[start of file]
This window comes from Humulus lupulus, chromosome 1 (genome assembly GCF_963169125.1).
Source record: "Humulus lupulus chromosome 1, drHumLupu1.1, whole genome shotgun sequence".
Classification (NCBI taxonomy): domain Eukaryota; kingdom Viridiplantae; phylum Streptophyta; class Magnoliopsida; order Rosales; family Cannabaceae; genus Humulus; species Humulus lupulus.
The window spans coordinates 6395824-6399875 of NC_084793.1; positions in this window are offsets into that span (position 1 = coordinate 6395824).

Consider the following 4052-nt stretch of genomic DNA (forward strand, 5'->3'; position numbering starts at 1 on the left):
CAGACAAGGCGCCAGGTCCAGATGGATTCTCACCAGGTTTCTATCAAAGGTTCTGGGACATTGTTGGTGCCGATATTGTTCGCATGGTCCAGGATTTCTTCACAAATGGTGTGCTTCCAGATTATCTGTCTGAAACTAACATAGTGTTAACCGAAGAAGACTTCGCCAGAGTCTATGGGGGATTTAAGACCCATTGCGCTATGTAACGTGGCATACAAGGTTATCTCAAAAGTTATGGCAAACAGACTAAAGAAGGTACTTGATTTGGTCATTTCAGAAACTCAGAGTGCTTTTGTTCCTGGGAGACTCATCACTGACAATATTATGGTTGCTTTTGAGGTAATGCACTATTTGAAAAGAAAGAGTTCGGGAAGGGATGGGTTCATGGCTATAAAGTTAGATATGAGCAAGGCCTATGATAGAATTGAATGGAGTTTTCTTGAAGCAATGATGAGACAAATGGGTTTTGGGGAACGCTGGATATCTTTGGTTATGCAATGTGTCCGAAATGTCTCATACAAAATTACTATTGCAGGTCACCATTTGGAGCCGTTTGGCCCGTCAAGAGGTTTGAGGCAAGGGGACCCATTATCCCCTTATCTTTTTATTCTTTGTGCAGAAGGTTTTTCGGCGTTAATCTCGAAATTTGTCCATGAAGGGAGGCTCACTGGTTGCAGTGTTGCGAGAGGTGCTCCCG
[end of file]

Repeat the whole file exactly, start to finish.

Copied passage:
This window comes from Humulus lupulus, chromosome 1 (genome assembly GCF_963169125.1).
Source record: "Humulus lupulus chromosome 1, drHumLupu1.1, whole genome shotgun sequence".
Classification (NCBI taxonomy): domain Eukaryota; kingdom Viridiplantae; phylum Streptophyta; class Magnoliopsida; order Rosales; family Cannabaceae; genus Humulus; species Humulus lupulus.
The window spans coordinates 6395824-6399875 of NC_084793.1; positions in this window are offsets into that span (position 1 = coordinate 6395824).

Consider the following 4052-nt stretch of genomic DNA (forward strand, 5'->3'; position numbering starts at 1 on the left):
CAGACAAGGCGCCAGGTCCAGATGGATTCTCACCAGGTTTCTATCAAAGGTTCTGGGACATTGTTGGTGCCGATATTGTTCGCATGGTCCAGGATTTCTTCACAAATGGTGTGCTTCCAGATTATCTGTCTGAAACTAACATAGTGTTAACCGAAGAAGACTTCGCCAGAGTCTATGGGGGATTTAAGACCCATTGCGCTATGTAACGTGGCATACAAGGTTATCTCAAAAGTTATGGCAAACAGACTAAAGAAGGTACTTGATTTGGTCATTTCAGAAACTCAGAGTGCTTTTGTTCCTGGGAGACTCATCACTGACAATATTATGGTTGCTTTTGAGGTAATGCACTATTTGAAAAGAAAGAGTTCGGGAAGGGATGGGTTCATGGCTATAAAGTTAGATATGAGCAAGGCCTATGATAGAATTGAATGGAGTTTTCTTGAAGCAATGATGAGACAAATGGGTTTTGGGGAACGCTGGATATCTTTGGTTATGCAATGTGTCCGAAATGTCTCATACAAAATTACTATTGCAGGTCACCATTTGGAGCCGTTTGGCCCGTCAAGAGGTTTGAGGCAAGGGGACCCATTATCCCCTTATCTTTTTATTCTTTGTGCAGAAGGTTTTTCGGCGTTAATCTCGAAATTTGTCCATGAAGGGAGGCTCACTGGTTGCAGTGTTGCGAGAGGTGCTCCCG